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In-transit metastatic cutaneous melanoma: current management and future directions.

Authors
  • Patel, Ayushi1
  • Carr, Michael J2
  • Sun, James2, 3
  • Zager, Jonathan S4, 5
  • 1 Department of Oncologic Sciences, University of South Florida Morsani College of Medicine, 12901 Bruce B Downs Blvd, Tampa, FL, 33612, USA.
  • 2 Department of Cutaneous Oncology, Moffitt Cancer Center, 10920 North McKinley Drive, Tampa, FL, 33612, USA.
  • 3 Department of Surgery, University Hospitals, Cleveland Medical Center, Cleveland, OH, USA.
  • 4 Department of Oncologic Sciences, University of South Florida Morsani College of Medicine, 12901 Bruce B Downs Blvd, Tampa, FL, 33612, USA. [email protected]
  • 5 Department of Cutaneous Oncology, Moffitt Cancer Center, 10920 North McKinley Drive, Tampa, FL, 33612, USA. [email protected]
Type
Published Article
Journal
Clinical & Experimental Metastasis
Publisher
Springer-Verlag
Publication Date
Feb 01, 2022
Volume
39
Issue
1
Pages
201–211
Identifiers
DOI: 10.1007/s10585-021-10100-3
PMID: 33999365
Source
Medline
Keywords
Language
English
License
Unknown

Abstract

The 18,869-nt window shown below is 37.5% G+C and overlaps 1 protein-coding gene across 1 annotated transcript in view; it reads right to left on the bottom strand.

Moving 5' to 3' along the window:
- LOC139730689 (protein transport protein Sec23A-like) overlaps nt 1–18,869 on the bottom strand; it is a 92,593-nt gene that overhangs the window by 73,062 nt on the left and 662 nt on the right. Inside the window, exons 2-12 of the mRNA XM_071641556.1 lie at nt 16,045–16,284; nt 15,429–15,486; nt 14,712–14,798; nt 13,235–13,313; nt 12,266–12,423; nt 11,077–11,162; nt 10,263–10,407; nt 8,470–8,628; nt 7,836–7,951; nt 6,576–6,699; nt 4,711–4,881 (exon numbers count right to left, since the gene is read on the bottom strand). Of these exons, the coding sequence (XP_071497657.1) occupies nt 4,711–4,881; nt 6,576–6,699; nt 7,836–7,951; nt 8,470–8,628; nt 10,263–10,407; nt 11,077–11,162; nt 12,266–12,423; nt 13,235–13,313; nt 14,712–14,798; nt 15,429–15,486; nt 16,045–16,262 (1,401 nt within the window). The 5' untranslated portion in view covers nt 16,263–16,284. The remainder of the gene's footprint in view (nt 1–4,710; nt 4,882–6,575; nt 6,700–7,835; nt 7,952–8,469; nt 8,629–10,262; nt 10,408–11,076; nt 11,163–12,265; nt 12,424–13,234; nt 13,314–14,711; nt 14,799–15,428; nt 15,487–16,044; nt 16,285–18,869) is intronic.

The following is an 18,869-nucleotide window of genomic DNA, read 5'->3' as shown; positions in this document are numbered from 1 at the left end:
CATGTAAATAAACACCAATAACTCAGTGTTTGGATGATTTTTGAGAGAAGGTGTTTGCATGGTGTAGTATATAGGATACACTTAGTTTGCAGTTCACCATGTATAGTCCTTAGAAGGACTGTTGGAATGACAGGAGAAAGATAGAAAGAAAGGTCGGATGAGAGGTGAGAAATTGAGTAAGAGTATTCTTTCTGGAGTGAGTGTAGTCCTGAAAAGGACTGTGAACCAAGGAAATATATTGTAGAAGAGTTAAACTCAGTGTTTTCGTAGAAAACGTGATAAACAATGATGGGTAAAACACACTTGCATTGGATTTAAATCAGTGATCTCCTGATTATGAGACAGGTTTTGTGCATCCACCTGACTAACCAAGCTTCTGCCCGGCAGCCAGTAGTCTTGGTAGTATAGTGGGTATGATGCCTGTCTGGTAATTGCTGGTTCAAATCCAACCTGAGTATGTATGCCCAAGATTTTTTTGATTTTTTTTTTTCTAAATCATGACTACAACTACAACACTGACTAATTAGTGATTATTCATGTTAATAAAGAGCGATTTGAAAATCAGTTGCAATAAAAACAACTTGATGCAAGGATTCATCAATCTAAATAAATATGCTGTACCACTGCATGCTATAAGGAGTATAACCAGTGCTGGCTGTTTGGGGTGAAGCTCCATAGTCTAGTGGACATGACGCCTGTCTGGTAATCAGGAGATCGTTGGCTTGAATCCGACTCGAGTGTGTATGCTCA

Management of in-transit melanoma encompasses a variety of possible treatment pathways and modalities. Depending on the location of disease, number of lesions, burden of disease and patient preference and characteristics, some treatments may be more beneficial than others. After full body radiographic staging is performed to rule out metastatic disease, curative therapy may be performed through surgical excision, intraarterial regional perfusion and infusion therapies, intralesional injections, systemic therapies or various combinations of any of these. While wide excision is limited in indication to superficial lesions that are few in number, the other listed therapies may be effective in treating unresectable disease. Where intraarterial perfusion based therapies have been shown to successfully treat extremity disease, injectable therapies can be used in lesions of the head and neck. Although systemic therapies for in-transit melanoma have limited specific data to support their primary use for in-transit disease, there are patients who may not be eligible for any of the other options, and current clinical trials are exploring the use of concurrent and sequential use of regional and systemic therapies with early results suggesting a synergistic benefit for oncologic response and outcomes. © 2021. The Author(s), under exclusive licence to Springer Nature B.V.

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